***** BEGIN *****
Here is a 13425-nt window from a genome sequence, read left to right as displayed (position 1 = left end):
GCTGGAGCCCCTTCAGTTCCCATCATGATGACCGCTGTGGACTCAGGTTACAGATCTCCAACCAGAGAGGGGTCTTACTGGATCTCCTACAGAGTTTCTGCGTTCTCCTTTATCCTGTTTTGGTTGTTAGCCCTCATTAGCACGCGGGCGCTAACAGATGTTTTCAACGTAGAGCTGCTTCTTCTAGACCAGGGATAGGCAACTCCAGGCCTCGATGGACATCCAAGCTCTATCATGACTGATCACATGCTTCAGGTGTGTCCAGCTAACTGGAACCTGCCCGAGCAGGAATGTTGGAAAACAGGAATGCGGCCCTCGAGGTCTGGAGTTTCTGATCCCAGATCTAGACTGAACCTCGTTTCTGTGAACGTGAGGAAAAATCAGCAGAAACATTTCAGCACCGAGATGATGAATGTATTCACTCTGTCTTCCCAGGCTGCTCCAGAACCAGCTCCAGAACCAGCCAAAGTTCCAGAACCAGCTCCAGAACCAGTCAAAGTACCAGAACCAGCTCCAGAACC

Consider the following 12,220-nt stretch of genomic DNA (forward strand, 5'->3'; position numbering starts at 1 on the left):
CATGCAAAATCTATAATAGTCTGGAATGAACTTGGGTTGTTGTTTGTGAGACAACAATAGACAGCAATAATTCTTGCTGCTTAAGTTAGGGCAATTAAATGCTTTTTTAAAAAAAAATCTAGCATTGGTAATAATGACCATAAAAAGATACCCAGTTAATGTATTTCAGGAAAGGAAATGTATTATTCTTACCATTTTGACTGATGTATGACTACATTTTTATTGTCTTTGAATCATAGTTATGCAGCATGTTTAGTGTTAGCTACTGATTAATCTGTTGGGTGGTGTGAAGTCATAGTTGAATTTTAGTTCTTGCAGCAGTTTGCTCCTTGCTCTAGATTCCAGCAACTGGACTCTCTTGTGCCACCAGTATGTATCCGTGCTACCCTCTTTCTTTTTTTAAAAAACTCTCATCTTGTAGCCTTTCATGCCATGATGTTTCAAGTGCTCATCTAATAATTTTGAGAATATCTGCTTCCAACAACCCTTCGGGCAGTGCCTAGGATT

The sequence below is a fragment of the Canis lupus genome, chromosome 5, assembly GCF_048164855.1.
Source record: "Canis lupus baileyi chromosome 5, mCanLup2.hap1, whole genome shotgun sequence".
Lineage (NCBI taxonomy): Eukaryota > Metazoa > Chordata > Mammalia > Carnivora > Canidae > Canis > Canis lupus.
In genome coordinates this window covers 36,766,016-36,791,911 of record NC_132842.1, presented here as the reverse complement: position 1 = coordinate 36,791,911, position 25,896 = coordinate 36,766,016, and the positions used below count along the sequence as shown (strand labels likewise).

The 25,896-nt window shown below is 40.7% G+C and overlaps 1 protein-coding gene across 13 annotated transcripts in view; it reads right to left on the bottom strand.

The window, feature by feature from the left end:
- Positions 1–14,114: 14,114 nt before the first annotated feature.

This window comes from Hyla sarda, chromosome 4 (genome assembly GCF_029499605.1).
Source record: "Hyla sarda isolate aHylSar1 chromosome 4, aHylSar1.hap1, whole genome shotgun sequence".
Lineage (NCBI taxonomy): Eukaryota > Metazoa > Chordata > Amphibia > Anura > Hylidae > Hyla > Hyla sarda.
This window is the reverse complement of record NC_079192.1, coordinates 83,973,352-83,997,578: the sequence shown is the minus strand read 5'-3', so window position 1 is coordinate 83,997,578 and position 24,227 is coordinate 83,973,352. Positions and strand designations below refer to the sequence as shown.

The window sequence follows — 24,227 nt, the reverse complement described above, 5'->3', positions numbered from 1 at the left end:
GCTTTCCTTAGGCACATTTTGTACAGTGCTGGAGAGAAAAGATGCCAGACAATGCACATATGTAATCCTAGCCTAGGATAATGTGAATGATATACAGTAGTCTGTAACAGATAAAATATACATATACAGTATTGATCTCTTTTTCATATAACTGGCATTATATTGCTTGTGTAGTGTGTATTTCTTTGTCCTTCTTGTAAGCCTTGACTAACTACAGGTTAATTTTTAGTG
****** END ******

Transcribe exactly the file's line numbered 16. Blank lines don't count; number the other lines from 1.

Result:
The window sequence follows — 24,227 nt, the reverse complement described above, 5'->3', positions numbered from 1 at the left end: